Ron Paul: The Fed encourages never-ending war

It’s been rather quiet on the Ron Paul front, but the presidential candidate recently questioned Federal Reserve Chairmen Ben Bernanke on monetary policy, one of the Libertarian’s favorite themes.

While Paul’s quest to end the Fed, or to at least increase its transparency, may seem to be a losing battle to many observers, he’s certainly educated the public on the Fed’s culpability in encouraging reckless banking and investment practices, as well as government largesse.

One of the best exchanges between Paul and Bernanke was as follows:

Paul: Under the Constitution, who has the authority to manage monetary policy?

Bernanke: The Congress has the authority and it’s delegated it to the Feder Reserve. That’s a policy decision that you’ve made.

Paul: But they can’t transfer authority. You can’t amend the Constitution by just saying ‘Ee’re gonna create some secret of individuals and banks.” That’s amending the Constitution. You can’t do that! … Which branch of government has the right of oversight [of the Federal Reserve]?

Bernanke: The Congress… We fully accept that, and fully accept the need for transparency and accountability. But it is a well-established fact that an independent central bank will provide better outcomes… There’s no constitutional reason why Congress couldn’t just take over monetary policy. If you want to do that, I guess that’s your right to do it, but I’m advising you that it wouldn’t be very good from an economy policy point of view.

Paul: If it’s allowed to be done in secret, this is the reason why I want to work within the system… Congress out to get a backbone… We have an obligation to defend our currency… If you destroy the value of currency through inflation, you transfer the wealth of the middle class and it gravitates to the very wealthy—the bankers, the government, the politicians, they all love this…

The Federal Reserve is the facilitator… If everybody loves big government, love the Fed: they can finance the wars and all the welfare you want. But it doesn’t work and it eventually ends in a crisis…. I think the very first step is transparency…

Bernanke: All of the actions we took during the crisis—the swaps, all of those things—are fully disclosed. It’s not a question of information, it’s a question of whether or not you want to give the Fed those powers. If you don’t want to, of course, Congress has the right to take them back.

Bernanke is distorting reality here. The Federal Reserve has never been concerned with full, self-imposed disclosure. Any disclosures come about through court orders and congressional initiatives. And his challenge to Paul that “Congress has the right to take [the monetary policy powers] back” illustrates how powerful the system truly is. Bernanke realizes that the system is so entrenched that it will likely never be dismantled. Too much money and power is at stake.

And Bernanke is wrong to claim so affirmatively that the question is simply one of Constitutional power. Monetary policy is a matter of information. If the goings-on were transparent, then the system could be changed. Resistance to that change keeps the Fed’s real-time actions before and during crises secret. It’s only after events have transpired that the Fed discloses its information—when they are forced to, of course.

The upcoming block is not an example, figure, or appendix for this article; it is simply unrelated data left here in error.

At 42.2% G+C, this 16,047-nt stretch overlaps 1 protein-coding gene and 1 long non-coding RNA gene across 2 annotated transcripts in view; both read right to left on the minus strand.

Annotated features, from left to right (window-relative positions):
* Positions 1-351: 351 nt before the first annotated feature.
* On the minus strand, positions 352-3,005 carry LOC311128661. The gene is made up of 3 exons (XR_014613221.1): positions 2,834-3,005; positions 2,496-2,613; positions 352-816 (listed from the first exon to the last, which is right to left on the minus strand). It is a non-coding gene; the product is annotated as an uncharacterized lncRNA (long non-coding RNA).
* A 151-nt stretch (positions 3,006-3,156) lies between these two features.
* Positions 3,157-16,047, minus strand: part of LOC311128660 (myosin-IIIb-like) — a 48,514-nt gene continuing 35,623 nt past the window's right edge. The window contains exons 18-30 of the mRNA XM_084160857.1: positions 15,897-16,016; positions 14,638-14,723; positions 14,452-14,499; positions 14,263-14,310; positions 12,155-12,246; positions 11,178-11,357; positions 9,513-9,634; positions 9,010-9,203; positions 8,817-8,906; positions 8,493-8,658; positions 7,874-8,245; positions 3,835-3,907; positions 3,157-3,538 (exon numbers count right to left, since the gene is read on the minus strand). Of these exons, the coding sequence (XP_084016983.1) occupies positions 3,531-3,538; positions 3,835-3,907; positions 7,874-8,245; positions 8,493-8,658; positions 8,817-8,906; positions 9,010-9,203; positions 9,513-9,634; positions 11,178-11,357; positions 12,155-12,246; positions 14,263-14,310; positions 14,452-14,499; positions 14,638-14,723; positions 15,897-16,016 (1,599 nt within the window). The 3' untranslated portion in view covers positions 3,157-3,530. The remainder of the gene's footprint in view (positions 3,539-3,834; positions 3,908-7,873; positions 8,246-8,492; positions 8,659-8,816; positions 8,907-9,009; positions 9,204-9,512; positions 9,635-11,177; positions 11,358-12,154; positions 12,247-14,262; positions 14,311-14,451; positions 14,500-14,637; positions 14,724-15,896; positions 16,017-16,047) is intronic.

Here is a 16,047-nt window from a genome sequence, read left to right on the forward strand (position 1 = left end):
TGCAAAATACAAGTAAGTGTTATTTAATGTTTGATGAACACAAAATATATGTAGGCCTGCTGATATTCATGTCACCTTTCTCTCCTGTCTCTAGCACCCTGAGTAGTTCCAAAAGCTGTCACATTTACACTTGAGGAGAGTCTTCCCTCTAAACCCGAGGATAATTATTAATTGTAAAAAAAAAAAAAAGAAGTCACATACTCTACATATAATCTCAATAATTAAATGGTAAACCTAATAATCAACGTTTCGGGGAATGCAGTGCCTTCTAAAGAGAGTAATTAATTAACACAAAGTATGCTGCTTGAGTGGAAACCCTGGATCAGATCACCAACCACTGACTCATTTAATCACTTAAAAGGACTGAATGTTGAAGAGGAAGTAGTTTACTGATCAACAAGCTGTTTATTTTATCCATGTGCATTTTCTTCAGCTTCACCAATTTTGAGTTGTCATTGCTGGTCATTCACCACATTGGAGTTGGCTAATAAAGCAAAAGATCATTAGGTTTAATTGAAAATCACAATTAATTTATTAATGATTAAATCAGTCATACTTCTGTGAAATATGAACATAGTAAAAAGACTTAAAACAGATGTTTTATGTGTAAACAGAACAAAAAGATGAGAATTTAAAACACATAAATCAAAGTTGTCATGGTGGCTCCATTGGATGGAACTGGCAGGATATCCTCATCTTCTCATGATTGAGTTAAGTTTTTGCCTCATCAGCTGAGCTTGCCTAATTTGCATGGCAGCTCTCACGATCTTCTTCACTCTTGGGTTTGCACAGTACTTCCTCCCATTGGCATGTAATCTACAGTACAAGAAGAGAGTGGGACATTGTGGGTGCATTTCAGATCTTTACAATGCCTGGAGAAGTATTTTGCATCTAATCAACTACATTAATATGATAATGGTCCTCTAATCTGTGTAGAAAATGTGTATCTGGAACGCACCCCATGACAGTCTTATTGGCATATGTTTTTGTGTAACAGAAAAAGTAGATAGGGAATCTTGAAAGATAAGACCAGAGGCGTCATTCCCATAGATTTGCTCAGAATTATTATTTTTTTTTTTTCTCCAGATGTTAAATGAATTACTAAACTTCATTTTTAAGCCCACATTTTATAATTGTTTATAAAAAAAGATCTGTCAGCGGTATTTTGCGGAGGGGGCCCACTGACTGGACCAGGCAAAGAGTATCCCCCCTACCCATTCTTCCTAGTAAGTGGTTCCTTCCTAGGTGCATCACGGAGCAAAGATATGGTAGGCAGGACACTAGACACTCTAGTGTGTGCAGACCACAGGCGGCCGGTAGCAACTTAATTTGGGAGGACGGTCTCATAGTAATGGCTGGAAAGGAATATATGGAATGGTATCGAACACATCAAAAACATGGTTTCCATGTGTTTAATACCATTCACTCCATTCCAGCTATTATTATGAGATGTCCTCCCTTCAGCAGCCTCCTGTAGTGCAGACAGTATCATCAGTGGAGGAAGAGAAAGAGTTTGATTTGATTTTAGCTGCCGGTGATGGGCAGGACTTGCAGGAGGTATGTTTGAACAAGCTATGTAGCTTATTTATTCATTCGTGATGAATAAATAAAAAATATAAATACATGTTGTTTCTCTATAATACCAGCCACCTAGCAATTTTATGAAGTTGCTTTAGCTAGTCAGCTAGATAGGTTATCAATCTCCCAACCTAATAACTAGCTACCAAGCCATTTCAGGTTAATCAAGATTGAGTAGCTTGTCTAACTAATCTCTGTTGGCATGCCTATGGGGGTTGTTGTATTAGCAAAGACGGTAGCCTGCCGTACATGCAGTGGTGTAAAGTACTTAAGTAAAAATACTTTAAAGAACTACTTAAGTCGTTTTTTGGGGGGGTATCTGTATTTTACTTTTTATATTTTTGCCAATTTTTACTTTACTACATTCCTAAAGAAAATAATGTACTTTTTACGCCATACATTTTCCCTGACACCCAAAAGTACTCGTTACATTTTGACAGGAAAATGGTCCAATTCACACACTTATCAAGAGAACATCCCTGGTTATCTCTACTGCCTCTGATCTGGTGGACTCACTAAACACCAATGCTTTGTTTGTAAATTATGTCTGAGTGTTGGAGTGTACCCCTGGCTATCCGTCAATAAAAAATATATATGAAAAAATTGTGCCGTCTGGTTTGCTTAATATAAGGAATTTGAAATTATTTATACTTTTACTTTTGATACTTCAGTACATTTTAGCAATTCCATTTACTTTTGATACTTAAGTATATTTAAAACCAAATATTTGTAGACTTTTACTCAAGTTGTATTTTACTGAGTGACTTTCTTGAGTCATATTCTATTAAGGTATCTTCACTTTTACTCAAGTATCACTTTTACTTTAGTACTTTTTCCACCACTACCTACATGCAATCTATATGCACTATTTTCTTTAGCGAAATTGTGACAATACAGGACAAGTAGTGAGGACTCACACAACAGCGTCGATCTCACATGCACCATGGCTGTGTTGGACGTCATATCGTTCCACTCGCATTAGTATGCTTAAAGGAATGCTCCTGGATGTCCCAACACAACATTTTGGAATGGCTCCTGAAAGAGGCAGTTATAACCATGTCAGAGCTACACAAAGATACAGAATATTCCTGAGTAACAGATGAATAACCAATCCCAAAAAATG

Despite what one might think of Ron Paul and some of his more conspiratorial impulses, the man must be admired for admonishing the Fed by saying “government keeps spending the money… wars never end.” It cuts straight to the prime dilemma of our time: That we bail out those who make reckless financial decisions, spending money on their mistakes, and operate in a continuous state of warfare. Lift the veil of everyday hallucinatory existence and this is what appears.

Bernanke may seem the unlikely target of Paul’s anti-war rhetoric, but since the Fed underwrites government’s military expenditures (government accumulates debt to pay for “defense”), Paul’s point was more salient than many Americans could possibly imagine.

Americans need to understand the role the Federal Reserve plays in American economic hegemony and war-making abroad. That it simultaneously encourages psychopathic lending and investment practices on Wall Street with its bailouts and America’s bloated empire, which is one of the great causes of American deficits and debt.

“I have over the years obviously been critical about what goes on in monetary policy, but it hasn’t been so much the chairman of the Federal Reserve, whether it was Paul Volcker or Alan Greenspan or the current chairman, it’s always been the system,” Paul said. “I think they have a job that they can’t do because it’s an unmanageable job, it’s a fallacy, it’s a flawed system, and therefore we shouldn’t expect good results, and generally we are not getting results.”

“This system is biased against the middle class and the poor,” added Paul.

One isn’t likely to hear this from a Democrat let alone a Republican, but this is where Ron Paul is different. His personal war against the Fed may seem to be that of a fringe-dwelling true believer, but his campaign has certainly opened more eyes to the corporate-government complex that is destroying America in its lust for power and money.

Next week, the House is set to take up and likely pass Paul’s Federal Reserve Transparency Act to create more transparency in the monetary decisions of the Federal Reserve. A full victory? No, but Paul’s efforts were certainly worth something.